Common causes of rectal bleeding include:
- Anal fissures (cuts)
- Inflammation (ulcerative colitis or irritable bowel disease)
- Colorectal polyps
- Colorectal cancer
- Diverticular disease
- Any upper gastrointestinal or small bowel lesion, if the bleeding is heavy.
In the lower digestive tract, the large intestine and rectum are frequent sites of bleeding. Hemorrhoids are the most common cause of visible blood in the digestive tract, especially blood that appears bright red. Hemorrhoids are enlarged veins in the anal area that can rupture and produce bright red blood, which can then show up in the toilet or on toilet paper. If red blood is seen, however, it is essential to exclude other causes of rectal bleeding, since the anal area may also be the site of cuts (fissures), inflammation, or cancer.
Benign (noncancerous) growths or polyps of the colon are common, and are thought to be possible forerunners of cancer. These growths can cause either bright red blood or occult bleeding (hidden bleeding). Colorectal cancer is the third most common cancer in the United States, and often causes occult bleeding at some point, but not necessarily visible rectal bleeding.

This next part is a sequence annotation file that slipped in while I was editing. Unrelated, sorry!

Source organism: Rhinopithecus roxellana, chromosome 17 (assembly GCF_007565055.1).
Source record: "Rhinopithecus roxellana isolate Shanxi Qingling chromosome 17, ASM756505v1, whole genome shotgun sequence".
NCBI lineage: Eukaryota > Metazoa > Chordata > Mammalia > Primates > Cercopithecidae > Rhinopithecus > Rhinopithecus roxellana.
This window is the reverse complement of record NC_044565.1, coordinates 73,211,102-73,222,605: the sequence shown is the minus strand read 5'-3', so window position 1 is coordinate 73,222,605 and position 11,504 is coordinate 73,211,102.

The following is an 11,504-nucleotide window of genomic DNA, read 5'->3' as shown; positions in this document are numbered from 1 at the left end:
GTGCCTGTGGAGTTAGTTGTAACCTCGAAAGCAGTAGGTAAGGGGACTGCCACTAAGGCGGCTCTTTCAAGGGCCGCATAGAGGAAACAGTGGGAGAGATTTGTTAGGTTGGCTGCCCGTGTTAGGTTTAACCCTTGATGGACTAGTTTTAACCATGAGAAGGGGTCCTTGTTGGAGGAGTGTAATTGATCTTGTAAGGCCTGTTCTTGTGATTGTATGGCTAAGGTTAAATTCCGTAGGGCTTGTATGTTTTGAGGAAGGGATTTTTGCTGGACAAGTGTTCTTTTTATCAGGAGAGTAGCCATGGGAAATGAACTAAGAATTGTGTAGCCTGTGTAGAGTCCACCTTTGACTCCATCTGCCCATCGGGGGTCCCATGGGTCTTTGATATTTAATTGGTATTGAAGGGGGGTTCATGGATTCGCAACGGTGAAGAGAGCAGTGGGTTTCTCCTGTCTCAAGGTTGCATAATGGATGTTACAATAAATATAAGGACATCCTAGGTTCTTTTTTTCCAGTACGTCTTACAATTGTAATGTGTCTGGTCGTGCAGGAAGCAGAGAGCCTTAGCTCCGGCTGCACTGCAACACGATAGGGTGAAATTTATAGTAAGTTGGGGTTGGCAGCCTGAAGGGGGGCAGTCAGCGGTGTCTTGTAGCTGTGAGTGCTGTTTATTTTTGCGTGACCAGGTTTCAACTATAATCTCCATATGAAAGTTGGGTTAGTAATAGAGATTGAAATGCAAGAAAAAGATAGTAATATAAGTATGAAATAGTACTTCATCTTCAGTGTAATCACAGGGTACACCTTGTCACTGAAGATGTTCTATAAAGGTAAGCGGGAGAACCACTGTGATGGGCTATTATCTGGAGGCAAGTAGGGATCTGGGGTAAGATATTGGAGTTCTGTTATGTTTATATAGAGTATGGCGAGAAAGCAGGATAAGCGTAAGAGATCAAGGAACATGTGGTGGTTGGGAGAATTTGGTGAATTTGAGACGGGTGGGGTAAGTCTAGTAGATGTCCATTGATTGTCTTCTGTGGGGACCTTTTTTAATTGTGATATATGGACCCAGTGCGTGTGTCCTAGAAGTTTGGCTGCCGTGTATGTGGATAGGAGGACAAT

Inflammation from various causes can produce extensive bleeding from the colon. Different intestinal infections can cause inflammation and bloody diarrhea. Ulcerative colitis can produce inflammation and extensive surface bleeding from tiny ulcerations. Crohn's disease of the large intestine can also produce rectal bleeding.
Diverticular disease caused by pouches in the colon wall can result in massive bleeding.
Finally, as a person gets older, abnormalities may develop in the blood vessels of the large intestine (this is called angiodysplasia). This may result in recurrent rectal bleeding.
People taking blood-thinning medications (such as warfarin) may have rectal bleeding, especially if they take drugs like aspirin.